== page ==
A Muslim-American extremist has been disinvited from a Jewish-organized civil rights panel, and Jewish liberals are denouncing his removal as a suppression of free speech.
But the real outrage here is that he was invited in the first place.
Salam Al-Marayati, longtime president of the Muslim Public Affairs Council (MPAC), was invited by a group called Jews United for Democracy to speak as part of its panel on “After Four Years of Division, Tension and Bigotry—Now What?”
Yet Al-Marayati himself is a promoter of division, tension and bigotry. Bigotry against Jews, that is.
Al-Marayati’s organization, MPAC, publicly defended infamous French Holocaust-denier Roger Garaudy, after Garaudy was fined by the French government for his denial activities.
Al-Marayati was a longtime member of the small editorial board of The Minaret, a magazine closely associated with MPAC leaders, which in the 1990s and early 2000s repeatedly published grotesque political cartoons depicting Jews and Israel controlling the American government. That theme was consistent with Al-Marayati’s assertion that the U.S. “is in full partnership with Israel. Where Israel goes, our government follows.”
Al-Marayati has had a long association with the white supremacist William Baker, the onetime chairman of the extremist Populist Party, which was founded by a late neo-Nazi leader / Holocaust denier named Willis Carto, in 1984. MPAC has invited Baker to speak at a number of events. At MPAC’s “United for Al Quds Conference” in 2002, Al-Marayati himself introduced and praised Baker.
Comparing Israel to Nazi Germany is standard fare for Al-Marayati. For example, writing in the notoriously anti-Israel magazine Washington Report on Middle East Affairs in June 1994, Marayati asserted: “Just as Hitler forged a conflict between Judaism and Christianity, apologists for Israel crave for Islam to be at odds with both Judaism and Christianity.”
Let it be noted that the U.S. government, together with the 30 other member-states of the International Holocaust Remembrance Alliance, uses a definition of antisemitism which states unequivocally that “Drawing comparisons of contemporary Israeli policy to that of the Nazis” is anti-Semitic.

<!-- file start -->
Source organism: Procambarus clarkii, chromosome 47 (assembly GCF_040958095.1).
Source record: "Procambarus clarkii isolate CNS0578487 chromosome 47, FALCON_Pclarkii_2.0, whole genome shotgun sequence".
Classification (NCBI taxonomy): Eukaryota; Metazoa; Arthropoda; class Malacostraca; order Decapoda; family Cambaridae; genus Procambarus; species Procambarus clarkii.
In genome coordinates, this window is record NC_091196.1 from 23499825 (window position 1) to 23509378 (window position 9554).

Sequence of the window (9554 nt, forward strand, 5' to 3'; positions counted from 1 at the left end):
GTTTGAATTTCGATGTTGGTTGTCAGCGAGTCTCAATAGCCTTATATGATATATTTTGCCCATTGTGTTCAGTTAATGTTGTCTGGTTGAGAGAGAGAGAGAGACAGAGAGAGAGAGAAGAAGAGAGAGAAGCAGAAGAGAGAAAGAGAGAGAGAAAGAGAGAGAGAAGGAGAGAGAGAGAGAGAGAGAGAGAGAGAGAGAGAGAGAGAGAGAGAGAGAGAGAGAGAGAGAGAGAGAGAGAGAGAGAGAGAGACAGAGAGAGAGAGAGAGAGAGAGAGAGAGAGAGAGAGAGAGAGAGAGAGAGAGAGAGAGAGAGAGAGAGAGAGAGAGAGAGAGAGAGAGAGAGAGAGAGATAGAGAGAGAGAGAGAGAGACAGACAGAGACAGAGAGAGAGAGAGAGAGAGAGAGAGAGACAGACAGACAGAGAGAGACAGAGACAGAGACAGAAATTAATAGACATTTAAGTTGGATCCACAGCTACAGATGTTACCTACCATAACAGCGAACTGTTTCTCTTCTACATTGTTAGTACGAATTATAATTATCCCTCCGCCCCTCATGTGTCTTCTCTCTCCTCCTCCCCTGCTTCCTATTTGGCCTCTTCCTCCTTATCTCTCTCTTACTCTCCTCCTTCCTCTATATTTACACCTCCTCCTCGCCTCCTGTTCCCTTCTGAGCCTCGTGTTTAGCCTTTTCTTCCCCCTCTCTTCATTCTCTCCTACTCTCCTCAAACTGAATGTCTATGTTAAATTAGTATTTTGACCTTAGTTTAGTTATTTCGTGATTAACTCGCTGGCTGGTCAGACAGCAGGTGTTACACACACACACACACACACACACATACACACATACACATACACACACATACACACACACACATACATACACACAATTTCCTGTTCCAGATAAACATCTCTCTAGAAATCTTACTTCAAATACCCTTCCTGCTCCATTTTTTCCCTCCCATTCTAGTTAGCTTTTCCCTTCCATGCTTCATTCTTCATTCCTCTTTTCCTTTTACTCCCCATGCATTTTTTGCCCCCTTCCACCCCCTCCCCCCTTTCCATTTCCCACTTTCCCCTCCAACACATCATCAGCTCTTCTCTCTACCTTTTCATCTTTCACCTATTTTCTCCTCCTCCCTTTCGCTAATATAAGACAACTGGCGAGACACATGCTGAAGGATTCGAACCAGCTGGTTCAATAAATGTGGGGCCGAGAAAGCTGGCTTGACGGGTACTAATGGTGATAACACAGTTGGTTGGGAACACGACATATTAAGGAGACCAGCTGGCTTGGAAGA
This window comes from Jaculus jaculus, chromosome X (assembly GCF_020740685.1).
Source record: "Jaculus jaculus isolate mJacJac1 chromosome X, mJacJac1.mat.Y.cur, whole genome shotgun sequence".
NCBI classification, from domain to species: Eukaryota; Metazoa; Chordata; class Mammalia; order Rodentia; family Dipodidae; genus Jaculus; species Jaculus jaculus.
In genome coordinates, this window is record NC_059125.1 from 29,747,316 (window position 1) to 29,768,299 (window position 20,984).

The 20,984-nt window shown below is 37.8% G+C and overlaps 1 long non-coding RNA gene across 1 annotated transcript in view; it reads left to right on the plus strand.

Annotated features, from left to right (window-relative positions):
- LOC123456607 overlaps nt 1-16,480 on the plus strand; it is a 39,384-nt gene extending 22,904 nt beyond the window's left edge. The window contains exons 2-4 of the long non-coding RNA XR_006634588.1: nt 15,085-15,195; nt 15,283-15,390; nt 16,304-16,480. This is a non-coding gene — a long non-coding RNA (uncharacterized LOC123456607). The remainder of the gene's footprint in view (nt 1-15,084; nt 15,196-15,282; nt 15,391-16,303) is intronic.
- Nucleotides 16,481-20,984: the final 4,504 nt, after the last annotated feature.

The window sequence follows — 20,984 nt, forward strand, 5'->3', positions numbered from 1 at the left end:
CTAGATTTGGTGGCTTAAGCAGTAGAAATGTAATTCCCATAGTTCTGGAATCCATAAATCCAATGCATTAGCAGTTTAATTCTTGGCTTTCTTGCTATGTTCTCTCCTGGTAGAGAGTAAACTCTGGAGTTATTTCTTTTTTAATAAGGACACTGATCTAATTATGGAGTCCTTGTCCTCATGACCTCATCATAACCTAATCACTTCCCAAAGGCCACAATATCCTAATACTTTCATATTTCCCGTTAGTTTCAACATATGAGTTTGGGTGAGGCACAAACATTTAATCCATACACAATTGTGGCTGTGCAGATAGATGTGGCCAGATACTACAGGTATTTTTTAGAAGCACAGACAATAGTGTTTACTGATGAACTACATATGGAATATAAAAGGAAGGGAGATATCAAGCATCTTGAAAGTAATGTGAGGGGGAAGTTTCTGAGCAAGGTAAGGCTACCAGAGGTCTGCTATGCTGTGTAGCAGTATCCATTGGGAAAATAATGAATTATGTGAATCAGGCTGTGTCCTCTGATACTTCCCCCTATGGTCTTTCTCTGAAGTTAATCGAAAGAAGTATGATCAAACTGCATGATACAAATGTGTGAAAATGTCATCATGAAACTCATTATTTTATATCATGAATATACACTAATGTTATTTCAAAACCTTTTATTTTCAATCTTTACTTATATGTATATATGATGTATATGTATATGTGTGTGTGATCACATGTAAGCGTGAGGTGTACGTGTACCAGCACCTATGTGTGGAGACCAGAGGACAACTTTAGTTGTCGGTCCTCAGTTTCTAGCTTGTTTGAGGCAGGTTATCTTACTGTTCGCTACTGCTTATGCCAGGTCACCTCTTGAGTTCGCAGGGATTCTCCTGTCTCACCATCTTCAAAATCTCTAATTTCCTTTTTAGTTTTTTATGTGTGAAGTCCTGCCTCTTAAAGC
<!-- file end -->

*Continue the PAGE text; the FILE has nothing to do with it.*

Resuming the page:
Al-Marayati’s ugly record of Israel-bashing also includes his declaration, immediately after the 9/11 Islamic terrorist attacks, that ”If we’re going to look at suspects, we should look to the groups that benefit the most from these kinds of incidents, and I think we should put the state of Israel on the suspect list because I think this diverts attention from what’s happening in the Palestinian territories so that they can go on with their aggression and occupation and apartheid policies.”
At the same time, Al-Marayati has a long record of justifying or condoning Islamic terrorism. He has equated America’s struggle for independence from Britain with Islamic fundamentalism. He denounced then-Senator Joe Biden’s Counterterrorism Act of 1995. He accused the U.S. of committing “a terrible act of terrorism” by sanctioning Saddam Hussein’s Iraq. He condemned the U.S. for striking at terrorists in Sudan and Afghanistan.
Here’s what Al-Marayati’s MPAC had to say following the March 1997 suicide bombing in Tel Aviv that left three dead and 48 wounded: “Because the Palestinian people have no avenues to redress their grievances, some of them have been pushed beyond the margins of society and have adopted violent reactions to express their despair and suffering.”
Al-Marayati’s occasional statements condemning terrorism are meaningless, because he defines Israel’s actions as terrorism and Palestinian Arab violence as freedom-fighting. Here’s how MPAC has put it: “Terrorism is wrong: Israeli occupation is terrorism and oppression. American policy must be based on the recognition that no people will remain passive under foreign occupation and military aggression. The Palestinian people are no different…The uprising is a spontaneous, collective reaction to the continued illegal and immoral Israeli occupation of the Palestinian people and their land.”
Likewise, regarding Hezbollah, Al-Marayati has said: “If the Lebanese people are resisting Israeli intransigence on Lebanese soil, then that is the right of resistance and they have the right to target Israeli soldiers in this conflict. That is not terrorism. That is a legitimate resistance. That could be called liberation movement, that could be called anything, but it’s not terrorism.”
That’s why then-Congressman Richard Gephardt (D-Missouri) withdrew the nomination of Al-Marayati to serve on the National Commission on Terrorism in 1999. Al-Marayati’s record of apologizing for terrorism is lengthy, indisputable, and nothing less than damning.
In recent years, Al-Marayati has softened his tone in the hope of trying to re-enter the mainstream. But sometimes he just can’t resist showing his true colors. Last year, he and MPAC signed a public letter defending Congresswoman Ilhan Omar, following her statements accusing Jews of bribing members of Congress to support Israel.
I guess Al-Marayati’s support for Rep. Omar is no coincidence, considering that Omar’s statements sound a lot like what Al-Marayati and his organization have been saying about Jews for the past three decades. Birds of a feather flock together, after all.